So you want to do better. What now? Possibly the hardest part is realizing that you won’t immediately stop yelling at your child. Even if you do, your other communication methods might not be effective enough to see results. For example, you can’t remain calm and yet fail to address the situation. “It’s not enough to just be able to calm down and pause, or just to have the communication skills,” Clarke-Fields says. “You really need both. You can’t have one without the other.” She says she never would have believed before that it would be her parenting technique, but Clarke-Fields does not punish her children. Surprisingly, it’s paid off. “They are more cooperative than they have ever been,” she says. “It’s not perfect. They are immature human beings. I don’t expect them to be soldiers or robots, but they do cooperate with us, not because we’re threatening them but because we have needs and they recognize that and they help us out.” Clarke-Fields says she has conversations with her children about family needs and how everyone can support each other. “It’s more like we’re on the same team,” she says. Griffin believes the best way to approach the situation is to try to understand why the child did act out. “Maybe they hit their classmate because they were angry because they were taunting them,” she says. “So instead of yelling to reduce the hitting, reflect that they hit their peer because it hurt their feelings when they were picked on. This allows the child to feel heard by the parent and be more likely to feel supported and comfortable with talking about feelings in the future.” Furthermore, she says if an adult puts a “label” on the feeling, it can help the child to identify the feeling when it happens again. “The parent can then walk the child through the steps to take when they start to become angry or sad.”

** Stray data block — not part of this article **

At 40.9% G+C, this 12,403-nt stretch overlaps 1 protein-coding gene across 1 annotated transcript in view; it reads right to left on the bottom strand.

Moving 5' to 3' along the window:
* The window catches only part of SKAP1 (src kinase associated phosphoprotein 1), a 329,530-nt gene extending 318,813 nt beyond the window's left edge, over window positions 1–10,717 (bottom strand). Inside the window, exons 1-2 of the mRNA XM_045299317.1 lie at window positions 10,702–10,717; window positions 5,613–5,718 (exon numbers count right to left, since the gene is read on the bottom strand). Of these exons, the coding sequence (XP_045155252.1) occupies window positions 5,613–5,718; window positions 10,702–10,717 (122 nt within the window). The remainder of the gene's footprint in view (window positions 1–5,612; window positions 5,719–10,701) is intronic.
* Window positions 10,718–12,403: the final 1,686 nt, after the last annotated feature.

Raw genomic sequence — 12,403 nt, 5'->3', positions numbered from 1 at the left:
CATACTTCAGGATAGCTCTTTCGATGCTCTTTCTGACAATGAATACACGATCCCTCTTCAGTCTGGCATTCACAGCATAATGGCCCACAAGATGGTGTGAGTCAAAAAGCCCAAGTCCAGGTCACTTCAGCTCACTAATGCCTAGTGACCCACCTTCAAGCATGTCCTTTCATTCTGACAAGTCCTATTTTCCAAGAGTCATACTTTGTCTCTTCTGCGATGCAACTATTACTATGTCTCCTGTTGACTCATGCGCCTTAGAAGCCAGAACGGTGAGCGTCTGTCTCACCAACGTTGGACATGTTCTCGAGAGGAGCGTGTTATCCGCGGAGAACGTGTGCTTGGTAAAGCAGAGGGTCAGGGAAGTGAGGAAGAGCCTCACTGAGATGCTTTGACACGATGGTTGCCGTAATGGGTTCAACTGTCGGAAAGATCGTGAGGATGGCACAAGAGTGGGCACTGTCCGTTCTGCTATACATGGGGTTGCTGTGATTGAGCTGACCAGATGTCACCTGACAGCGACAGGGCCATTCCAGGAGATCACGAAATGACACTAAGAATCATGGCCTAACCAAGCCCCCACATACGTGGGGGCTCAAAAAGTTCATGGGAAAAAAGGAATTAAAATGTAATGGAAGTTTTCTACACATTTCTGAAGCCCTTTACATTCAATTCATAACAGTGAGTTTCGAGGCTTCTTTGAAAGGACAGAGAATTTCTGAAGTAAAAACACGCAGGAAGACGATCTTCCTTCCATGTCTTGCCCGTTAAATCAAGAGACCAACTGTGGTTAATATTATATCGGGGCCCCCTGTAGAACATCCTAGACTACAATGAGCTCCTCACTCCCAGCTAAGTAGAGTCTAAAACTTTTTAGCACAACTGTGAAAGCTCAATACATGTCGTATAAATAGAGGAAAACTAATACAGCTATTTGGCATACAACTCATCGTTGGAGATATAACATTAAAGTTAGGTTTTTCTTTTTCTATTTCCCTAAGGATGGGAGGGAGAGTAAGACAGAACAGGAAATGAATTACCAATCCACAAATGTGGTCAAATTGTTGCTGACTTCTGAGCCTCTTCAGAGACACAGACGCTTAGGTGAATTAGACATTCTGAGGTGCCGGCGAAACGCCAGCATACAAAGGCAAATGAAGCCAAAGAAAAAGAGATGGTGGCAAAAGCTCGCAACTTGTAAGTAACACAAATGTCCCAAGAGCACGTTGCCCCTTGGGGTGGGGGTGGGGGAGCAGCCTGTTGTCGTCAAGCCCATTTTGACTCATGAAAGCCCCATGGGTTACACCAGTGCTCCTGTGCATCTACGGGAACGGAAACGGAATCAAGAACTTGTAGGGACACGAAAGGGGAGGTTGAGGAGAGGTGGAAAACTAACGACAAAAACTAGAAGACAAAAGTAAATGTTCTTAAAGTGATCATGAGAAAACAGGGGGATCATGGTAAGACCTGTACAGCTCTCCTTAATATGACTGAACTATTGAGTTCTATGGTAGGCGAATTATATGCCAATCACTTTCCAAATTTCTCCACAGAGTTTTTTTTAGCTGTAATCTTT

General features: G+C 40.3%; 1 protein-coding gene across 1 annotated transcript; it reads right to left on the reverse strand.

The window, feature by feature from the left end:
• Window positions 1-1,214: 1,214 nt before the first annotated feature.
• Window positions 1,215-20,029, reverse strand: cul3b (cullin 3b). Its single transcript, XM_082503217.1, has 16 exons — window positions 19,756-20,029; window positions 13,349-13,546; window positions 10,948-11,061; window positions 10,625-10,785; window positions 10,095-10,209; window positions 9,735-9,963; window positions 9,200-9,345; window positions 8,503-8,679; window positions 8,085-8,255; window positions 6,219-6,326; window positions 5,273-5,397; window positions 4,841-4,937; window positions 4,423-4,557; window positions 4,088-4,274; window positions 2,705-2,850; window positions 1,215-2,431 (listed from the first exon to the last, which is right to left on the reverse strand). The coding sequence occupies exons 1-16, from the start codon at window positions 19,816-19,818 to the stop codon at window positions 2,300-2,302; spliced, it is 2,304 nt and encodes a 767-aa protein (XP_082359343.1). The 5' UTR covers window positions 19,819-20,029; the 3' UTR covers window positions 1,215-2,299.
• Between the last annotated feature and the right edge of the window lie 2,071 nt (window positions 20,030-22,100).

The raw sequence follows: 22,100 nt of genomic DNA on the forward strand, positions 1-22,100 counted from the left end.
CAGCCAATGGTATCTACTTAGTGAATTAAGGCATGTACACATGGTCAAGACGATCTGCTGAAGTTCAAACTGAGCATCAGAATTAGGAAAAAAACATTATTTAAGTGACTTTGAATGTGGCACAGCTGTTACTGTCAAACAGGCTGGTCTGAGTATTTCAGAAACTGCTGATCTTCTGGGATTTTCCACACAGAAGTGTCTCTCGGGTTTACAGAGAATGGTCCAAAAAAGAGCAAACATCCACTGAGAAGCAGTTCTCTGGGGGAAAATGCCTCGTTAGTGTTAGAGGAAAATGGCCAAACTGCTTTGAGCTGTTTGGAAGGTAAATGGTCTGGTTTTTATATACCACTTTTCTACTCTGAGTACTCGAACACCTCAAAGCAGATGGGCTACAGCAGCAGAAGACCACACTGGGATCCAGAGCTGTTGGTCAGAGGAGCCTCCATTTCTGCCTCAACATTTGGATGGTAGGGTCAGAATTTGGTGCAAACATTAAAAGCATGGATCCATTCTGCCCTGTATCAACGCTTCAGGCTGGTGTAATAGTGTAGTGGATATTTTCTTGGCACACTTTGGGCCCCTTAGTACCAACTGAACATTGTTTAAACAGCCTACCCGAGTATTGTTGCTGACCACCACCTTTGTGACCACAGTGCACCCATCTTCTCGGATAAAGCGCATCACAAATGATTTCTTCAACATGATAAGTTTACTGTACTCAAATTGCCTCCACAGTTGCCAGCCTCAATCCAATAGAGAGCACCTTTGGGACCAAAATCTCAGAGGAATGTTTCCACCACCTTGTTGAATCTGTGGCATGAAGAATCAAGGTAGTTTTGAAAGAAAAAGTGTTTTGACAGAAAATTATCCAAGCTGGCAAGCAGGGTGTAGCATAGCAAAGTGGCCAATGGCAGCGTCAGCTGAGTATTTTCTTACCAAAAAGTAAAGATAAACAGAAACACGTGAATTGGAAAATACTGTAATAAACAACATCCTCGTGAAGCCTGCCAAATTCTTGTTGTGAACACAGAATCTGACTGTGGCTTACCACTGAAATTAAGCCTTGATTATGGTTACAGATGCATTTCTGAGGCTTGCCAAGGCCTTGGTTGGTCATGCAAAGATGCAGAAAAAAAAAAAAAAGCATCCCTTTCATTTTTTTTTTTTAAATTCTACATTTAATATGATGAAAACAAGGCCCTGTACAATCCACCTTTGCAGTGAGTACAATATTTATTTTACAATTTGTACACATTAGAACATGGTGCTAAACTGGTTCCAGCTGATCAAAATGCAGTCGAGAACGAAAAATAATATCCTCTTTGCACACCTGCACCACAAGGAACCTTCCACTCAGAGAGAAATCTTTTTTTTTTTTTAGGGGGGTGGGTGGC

It’s more like we’re on the same team.

To stop yelling requires a lot of patience and practice, though. There will be times when you start shouting before you’ve even realized what you’re doing. Yelling, Clarke-Fields says, “is like a highway. It’s super easy and smooth to go down that way.” The real challenge is taking the high road: staying calm and communicating effectively, even when your child isn’t.

Don’t brush it under the rug.

Knowing that we will likely yell again, what should we do in the moments after? First, take a moment to breathe and calm down. Ask yourself why you became angry and how it might be dealt with the next time. And importantly, don’t act like it didn’t happen. For some parents, apologies aren’t easy. We want to look like strong leaders without any faults. But in reality, the strongest leaders are those who admit their faults and learn from them. Apologizing also teaches our children that it’s okay to make mistakes and we can have another chance to do better. “You say, ‘Oh hey, I’m really sorry I raised my voice. I probably could have talked to you in a better way in that moment. Can we start again?’” Clarke-Fields says. “It’s about repairing that relationship.”

HealthyWay Staff Writer
HealthyWay’s Staff Writers work to provide well-researched, thought-provoking content.